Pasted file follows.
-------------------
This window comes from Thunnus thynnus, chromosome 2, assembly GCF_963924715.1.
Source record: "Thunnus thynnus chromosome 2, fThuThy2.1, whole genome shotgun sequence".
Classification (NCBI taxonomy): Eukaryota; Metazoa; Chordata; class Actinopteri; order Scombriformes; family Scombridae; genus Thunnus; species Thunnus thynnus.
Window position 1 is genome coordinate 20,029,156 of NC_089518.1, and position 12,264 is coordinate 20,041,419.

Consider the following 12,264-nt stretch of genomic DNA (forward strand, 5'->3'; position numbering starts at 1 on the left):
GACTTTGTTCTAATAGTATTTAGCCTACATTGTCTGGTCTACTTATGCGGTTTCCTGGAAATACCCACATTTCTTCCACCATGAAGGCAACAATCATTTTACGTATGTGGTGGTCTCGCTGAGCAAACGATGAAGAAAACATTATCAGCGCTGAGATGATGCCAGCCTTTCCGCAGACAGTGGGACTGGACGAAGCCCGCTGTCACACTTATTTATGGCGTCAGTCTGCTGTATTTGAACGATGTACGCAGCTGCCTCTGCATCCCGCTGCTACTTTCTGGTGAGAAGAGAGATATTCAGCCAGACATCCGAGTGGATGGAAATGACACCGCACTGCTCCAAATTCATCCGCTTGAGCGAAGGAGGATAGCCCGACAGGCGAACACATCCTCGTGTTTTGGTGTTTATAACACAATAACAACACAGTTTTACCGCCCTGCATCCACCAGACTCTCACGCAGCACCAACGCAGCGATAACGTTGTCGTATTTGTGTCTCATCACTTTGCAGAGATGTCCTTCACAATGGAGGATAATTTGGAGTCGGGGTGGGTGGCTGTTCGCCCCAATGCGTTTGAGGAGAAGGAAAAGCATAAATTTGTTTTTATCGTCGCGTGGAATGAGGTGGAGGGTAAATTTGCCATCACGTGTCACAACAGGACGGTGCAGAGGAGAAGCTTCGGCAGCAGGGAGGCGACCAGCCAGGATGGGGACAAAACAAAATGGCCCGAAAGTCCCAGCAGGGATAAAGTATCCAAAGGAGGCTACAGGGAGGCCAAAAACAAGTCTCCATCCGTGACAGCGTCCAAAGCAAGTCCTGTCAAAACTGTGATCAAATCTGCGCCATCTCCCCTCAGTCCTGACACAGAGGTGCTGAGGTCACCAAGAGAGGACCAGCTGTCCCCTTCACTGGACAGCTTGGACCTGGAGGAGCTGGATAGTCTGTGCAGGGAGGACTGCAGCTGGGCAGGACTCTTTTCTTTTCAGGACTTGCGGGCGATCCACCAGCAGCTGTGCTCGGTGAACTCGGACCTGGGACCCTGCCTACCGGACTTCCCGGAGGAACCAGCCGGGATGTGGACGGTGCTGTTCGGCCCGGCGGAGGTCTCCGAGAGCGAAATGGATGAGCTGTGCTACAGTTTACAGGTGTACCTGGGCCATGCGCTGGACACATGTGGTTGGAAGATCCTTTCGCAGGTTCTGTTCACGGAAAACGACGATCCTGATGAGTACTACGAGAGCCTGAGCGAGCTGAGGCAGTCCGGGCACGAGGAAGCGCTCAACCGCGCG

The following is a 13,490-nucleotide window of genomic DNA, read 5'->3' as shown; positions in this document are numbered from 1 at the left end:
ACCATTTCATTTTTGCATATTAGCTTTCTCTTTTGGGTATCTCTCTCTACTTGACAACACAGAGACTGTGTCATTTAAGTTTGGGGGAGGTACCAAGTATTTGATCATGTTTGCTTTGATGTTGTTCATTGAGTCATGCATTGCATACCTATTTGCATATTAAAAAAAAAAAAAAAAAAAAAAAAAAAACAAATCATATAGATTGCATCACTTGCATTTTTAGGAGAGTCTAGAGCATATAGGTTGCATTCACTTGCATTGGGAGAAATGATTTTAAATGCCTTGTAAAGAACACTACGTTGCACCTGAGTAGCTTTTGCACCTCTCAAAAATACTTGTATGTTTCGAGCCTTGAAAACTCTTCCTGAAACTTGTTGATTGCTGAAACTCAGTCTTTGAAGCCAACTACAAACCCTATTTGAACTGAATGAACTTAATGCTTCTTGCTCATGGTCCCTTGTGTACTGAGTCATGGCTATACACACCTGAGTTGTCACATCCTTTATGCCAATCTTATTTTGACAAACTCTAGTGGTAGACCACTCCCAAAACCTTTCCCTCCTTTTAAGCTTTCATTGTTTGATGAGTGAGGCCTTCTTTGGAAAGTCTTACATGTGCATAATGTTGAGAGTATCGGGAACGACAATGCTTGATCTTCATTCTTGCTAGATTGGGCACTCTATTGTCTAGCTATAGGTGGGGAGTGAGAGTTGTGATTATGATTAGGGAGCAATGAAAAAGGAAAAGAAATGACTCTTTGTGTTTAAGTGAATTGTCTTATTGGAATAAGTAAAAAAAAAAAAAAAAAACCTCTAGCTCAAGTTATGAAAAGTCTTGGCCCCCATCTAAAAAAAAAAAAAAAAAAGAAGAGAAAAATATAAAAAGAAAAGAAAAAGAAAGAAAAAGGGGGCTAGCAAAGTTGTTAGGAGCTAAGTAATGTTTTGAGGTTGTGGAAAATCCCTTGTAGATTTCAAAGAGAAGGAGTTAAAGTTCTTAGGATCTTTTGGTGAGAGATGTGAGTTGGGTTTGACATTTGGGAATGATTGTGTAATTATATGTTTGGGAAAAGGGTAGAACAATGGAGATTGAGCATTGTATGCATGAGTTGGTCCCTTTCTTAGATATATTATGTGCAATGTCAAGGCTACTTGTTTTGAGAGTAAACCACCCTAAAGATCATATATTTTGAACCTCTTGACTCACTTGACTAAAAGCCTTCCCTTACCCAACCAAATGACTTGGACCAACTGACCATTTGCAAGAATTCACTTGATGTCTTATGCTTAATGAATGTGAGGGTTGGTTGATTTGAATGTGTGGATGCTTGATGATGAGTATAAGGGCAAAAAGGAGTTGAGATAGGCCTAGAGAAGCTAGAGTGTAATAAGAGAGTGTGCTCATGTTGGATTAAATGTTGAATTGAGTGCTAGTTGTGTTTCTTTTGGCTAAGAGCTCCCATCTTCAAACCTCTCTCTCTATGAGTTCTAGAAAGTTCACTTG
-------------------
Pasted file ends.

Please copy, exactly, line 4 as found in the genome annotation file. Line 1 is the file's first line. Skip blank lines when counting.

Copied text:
Window position 1 is genome coordinate 20,029,156 of NC_089518.1, and position 12,264 is coordinate 20,041,419.